Looks like Tesla’s love affair with Consumer Reports is history.
The magazine’s review this week of Tesla’s Model Xpanned the all-electric SUV as a “flawed” vehicle, blasting its “complexity, compromised functionality and dismal first-year reliability.”
The publication seemed just barely impressed by Model X’s famous “falcon-wing” doors, or by its “jet-fighter-like canopy windshield” or by the fact that the car can park itself.
“But beyond the brag-worthy magic, the all-wheel-drive Model X 90D largely disappoints,” the magazine said. “The rear doors are prone to pausing and stopping. The second-row seats can’t be folded, limiting cargo-carrying ability. The big windshield is neat but not tinted enough to offset the brightness of a sunny day, and wind noise is excessive.”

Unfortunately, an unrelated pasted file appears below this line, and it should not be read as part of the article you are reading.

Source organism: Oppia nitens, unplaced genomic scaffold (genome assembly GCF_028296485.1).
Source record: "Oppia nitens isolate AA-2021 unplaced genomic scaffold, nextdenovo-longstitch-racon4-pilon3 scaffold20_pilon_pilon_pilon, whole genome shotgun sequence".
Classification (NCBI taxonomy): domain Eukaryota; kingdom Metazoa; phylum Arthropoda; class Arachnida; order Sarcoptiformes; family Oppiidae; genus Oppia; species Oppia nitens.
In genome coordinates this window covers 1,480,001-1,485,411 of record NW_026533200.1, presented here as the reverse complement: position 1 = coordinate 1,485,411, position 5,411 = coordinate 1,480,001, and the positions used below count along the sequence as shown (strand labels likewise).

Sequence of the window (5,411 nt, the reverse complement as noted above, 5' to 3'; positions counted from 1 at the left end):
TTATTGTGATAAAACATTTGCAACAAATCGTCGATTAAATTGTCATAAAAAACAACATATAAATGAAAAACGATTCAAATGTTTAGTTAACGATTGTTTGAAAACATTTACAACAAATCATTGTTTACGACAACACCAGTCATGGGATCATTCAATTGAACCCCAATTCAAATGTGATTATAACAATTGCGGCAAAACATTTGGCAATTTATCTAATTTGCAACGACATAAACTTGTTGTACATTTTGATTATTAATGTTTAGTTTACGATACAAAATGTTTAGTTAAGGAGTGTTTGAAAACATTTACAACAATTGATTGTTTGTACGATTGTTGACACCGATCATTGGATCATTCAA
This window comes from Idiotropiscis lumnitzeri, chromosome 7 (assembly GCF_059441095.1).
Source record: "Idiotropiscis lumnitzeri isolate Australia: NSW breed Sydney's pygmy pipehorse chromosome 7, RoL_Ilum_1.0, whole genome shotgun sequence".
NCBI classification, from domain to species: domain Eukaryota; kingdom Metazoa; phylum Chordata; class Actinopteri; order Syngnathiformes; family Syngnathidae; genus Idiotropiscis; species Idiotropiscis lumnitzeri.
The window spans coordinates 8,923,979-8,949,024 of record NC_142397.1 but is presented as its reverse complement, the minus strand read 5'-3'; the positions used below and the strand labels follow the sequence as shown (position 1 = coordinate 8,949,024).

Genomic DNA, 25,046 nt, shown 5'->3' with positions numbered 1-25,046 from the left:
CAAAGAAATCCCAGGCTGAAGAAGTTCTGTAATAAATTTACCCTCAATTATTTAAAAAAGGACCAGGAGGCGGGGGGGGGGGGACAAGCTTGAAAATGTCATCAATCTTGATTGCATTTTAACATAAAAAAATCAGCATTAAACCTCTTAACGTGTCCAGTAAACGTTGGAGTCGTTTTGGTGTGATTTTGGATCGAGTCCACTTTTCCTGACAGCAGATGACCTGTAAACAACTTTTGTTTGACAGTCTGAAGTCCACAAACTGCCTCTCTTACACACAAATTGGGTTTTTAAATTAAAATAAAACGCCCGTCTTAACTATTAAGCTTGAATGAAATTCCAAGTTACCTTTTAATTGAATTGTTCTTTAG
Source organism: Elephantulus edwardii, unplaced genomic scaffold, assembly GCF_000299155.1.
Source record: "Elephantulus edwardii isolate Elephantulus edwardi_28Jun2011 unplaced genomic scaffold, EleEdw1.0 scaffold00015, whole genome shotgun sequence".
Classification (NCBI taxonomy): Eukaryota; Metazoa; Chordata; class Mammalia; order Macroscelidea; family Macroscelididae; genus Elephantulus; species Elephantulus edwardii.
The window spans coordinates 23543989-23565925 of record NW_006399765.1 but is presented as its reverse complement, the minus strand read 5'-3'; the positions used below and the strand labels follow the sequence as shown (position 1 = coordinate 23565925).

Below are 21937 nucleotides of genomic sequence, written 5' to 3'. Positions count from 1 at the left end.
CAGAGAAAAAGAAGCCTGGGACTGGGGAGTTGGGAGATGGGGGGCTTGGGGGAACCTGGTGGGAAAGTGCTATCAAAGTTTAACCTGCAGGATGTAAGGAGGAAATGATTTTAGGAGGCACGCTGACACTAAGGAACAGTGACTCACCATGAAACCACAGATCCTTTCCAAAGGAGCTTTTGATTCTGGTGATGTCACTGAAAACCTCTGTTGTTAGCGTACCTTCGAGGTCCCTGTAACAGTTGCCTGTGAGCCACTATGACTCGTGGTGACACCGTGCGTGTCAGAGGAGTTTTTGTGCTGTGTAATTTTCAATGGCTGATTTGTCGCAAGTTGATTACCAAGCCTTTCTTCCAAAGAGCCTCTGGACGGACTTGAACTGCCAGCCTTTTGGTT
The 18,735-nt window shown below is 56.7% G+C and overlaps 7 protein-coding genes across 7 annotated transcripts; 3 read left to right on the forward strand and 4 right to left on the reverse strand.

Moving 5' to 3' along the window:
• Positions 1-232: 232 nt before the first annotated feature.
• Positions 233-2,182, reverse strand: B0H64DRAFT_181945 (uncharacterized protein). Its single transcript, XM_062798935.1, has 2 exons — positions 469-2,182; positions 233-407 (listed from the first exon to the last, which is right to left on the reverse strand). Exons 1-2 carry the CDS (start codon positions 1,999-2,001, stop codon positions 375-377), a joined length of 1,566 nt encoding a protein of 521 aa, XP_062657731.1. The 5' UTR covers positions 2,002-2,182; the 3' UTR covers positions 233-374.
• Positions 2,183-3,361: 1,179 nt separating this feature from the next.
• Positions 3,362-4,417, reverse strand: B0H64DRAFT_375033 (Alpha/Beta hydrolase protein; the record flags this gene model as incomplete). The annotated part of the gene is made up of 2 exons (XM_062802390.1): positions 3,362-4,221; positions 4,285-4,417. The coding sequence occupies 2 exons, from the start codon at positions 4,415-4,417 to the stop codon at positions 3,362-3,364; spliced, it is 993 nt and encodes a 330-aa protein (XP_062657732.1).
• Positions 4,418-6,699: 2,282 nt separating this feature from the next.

On the positive side, despite weighing 5,400 pounds, the Model X has “warp-speed thrust,” hitting 60 mph in just 4.9 seconds, and its 90-kWh battery gets about 230 miles of range when “driven sedately,” Consumer Reports found.
“The agile Tesla corners more like a sports sedan than an SUV,” the magazine noted. “But its ride is too firm and choppy for a $110,000 car.”
Most Model X reliability reports are out of date since we have achieved a 92 percent reduction in reliability concerns in the past year.
In August 2015, Consumer Reports famously gave the Tesla Model S an off-the-charts rating of 103 points out of 100, saying it had to rejigger its methodology to account for the sedan’s outstanding performance.
Two months later, however, it withdrew the Model S recommendation, citing reliability concerns.
Tesla shares on Friday shrugged off the report, rising 1.8 percent, to $196.65.